Drugs to slow ageing sound futuristic but they already exist in the form of relatively cheap medicines that have been used for other purposes for decades. Now that their promise is emerging, some scientists have started using them off-label in the hope of extending lifespan – and healthspan. "We are already treating ageing," said gerontologist Brian Kennedy at the International Symposium on Geroprotectors in Basel, Switzerland, last week, where the latest results were presented. "We have been doing ageing research all along but we didn't know it."
Last year Google took its first steps into longevity research with the launch of Calico, an R&D firm that aims to use technology to understand lifespan. Geneticist Craig Venter announced he is pursuing a similar goal via genome sequencing. Now pharmaceutical companies look set to join in. At the conference, the head of Swiss drug firm Novartis said research into "geroprotectors" or longevity drugs was a priority.
Google and Venter's plans may have injected an over-hyped field with a measure of credibility but they are unlikely to bear fruit for some time. Yet evidence is emerging that some existing drugs have modest effects on lifespan, giving an extra 10 years or so of life. "We can develop effective combinations for life extension right now using available drugs," says Mikhail Blagosklonny of the Roswell Park Cancer Institute in New York.
One of the most promising groups of drugs is based on a compound called rapamycin. It was first used to suppress the immune system in organ transplant recipients, then later found to extend lifespan in yeast and worms. In 2009, mice were added to the list when the drug was found to lengthen the animals' lives by up to 14 per cent, even though they were started on the drug at 600 days old, the human equivalent of being about 60.
This led to an explosion of research into whether other structurally similar compounds – called rapalogs – might be more potent. Now the first evidence has emerged of one such drug having an apparent anti-ageing effect in humans. A drug called everolimus, used to treat certain cancers, partially reversed the immune deterioration that normally occurs with age in a pilot trial in people over 65 years old.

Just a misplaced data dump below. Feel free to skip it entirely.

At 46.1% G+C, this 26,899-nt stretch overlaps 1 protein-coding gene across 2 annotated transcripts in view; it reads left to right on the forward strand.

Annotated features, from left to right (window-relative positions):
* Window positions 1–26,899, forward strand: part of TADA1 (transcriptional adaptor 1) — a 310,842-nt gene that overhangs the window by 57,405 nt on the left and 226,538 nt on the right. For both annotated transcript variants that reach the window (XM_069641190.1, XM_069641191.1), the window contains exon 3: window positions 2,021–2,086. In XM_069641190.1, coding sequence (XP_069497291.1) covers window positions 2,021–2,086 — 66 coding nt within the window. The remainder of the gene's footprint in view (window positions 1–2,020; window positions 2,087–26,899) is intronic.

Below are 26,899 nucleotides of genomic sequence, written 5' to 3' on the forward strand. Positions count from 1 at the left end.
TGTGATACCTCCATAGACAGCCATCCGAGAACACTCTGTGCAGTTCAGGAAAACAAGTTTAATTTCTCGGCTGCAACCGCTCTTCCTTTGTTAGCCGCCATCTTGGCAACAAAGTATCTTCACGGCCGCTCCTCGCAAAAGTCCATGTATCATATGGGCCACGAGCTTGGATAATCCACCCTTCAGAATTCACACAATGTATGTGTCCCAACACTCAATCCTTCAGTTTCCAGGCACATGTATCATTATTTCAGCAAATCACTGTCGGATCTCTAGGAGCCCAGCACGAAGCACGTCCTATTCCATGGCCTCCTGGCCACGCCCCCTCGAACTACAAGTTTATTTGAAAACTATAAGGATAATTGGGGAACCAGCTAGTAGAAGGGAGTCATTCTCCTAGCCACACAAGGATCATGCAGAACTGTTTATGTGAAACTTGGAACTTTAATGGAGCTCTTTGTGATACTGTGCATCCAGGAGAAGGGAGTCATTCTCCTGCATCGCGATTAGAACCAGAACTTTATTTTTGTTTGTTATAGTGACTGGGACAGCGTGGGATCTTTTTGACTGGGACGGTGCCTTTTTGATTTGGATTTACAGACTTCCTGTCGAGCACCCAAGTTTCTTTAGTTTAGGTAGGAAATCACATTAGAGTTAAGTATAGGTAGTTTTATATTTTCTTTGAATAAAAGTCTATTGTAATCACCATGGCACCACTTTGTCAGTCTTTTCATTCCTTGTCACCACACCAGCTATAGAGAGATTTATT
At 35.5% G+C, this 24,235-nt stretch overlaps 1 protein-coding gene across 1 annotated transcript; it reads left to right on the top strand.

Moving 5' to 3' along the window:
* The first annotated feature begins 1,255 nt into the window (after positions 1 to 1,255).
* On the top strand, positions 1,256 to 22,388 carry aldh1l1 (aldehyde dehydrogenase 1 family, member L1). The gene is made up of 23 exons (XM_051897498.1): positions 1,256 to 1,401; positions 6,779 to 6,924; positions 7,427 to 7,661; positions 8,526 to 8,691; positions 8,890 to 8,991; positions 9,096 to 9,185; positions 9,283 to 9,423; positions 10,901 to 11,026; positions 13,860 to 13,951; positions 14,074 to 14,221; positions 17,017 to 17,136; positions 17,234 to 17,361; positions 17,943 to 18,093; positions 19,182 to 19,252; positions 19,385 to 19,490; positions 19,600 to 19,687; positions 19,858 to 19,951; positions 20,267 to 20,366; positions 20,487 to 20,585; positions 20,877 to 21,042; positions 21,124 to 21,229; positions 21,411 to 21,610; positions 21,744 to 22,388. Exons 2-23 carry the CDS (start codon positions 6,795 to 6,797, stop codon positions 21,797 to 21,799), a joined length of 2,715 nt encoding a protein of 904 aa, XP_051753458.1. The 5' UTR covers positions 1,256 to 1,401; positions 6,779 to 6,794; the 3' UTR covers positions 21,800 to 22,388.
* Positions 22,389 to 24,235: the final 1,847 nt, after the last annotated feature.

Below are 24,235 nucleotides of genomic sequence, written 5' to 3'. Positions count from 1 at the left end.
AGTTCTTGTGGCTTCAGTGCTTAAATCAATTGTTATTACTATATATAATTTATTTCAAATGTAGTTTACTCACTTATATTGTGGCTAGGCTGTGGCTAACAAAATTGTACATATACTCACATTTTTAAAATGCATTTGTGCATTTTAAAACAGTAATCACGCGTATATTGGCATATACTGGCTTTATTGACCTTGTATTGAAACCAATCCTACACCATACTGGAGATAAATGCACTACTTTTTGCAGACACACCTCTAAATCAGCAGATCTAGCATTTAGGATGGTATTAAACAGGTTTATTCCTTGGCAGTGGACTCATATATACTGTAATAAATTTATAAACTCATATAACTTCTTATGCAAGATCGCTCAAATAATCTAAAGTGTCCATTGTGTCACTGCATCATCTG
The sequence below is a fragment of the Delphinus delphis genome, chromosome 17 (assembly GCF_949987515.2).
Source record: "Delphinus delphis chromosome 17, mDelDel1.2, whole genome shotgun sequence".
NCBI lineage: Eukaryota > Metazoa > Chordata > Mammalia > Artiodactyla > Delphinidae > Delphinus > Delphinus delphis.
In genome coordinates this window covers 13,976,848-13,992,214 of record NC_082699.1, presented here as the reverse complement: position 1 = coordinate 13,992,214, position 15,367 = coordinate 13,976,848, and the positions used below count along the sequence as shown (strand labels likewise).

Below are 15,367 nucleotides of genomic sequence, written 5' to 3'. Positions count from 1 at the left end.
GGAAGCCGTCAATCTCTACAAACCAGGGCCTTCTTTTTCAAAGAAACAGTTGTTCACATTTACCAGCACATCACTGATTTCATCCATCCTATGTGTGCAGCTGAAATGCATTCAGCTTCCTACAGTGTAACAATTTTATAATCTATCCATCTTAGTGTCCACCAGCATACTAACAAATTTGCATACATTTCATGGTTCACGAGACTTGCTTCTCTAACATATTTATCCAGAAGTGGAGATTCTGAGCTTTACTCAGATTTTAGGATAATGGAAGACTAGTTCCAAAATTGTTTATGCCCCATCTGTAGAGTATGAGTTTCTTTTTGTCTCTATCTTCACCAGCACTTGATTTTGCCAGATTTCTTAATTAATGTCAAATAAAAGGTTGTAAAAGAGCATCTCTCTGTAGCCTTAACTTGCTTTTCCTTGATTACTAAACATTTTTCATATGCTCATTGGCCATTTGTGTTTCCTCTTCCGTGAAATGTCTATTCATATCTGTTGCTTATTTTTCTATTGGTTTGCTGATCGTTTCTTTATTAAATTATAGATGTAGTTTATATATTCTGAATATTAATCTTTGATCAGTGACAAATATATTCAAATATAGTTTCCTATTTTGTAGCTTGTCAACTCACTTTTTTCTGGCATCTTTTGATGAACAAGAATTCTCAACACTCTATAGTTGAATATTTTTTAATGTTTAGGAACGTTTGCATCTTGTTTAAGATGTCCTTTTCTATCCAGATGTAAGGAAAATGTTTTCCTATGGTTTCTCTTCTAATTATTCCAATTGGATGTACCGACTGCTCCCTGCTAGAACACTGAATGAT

Immune system ageing is a major cause of disease and death. It is why older people are more susceptible to infections, and why they normally have a weaker response to vaccines.
That weak response, however, has proved useful for studying ageing, as it provides an easy read-out of immune system health. "In humans you can't do decades-long clinical trials," says Novartis researcher Joan Mannick. Instead, the company looked at a proxy that would quickly show results.
They gave 218 people a six-week course of everolimus, followed by a regular flu vaccine after a two-week gap. Compared with those given a placebo, everolimus improved participants' immune response – as measured by the levels of antibodies in their blood – by more than 20 per cent, to two out of the three vaccine strains tested.
Of the three everolimus doses tested, the highest caused fatigue and mouth ulcers, while two lower doses had no apparent ill effects. Previous experiments in mice with rapamycin suggest this class of drug acts by inhibiting a protein called mTOR. mTOR also seems to be affected by calorie restriction – the strategy of trying to live longer by eating less.
mTOR is involved in sensing the level of nutrients available within cells, so one idea is that when times are scarce, cells shift into energy-conserving mode, which has knock-on anti-ageing effects, including on the immune system.
Mannick stresses that the study needs repeating, and the big question, of whether the drug keeps the participants healthier, can only be settled by long-term follow-up. There's also the issue of side effects beyond those seen in the trial. High doses of rapamycin used in organ transplants seem to nudge the recipient's metabolism into a prediabetic state – a harm that might outweigh its anti-ageing effect.
For now, it is an encouraging sign that rapalogs have similar effects in people as in mice, at least on the immune system, says Alex Zhavoronkov, CEO of biotech firm InSilico Medicine in Baltimore, Maryland.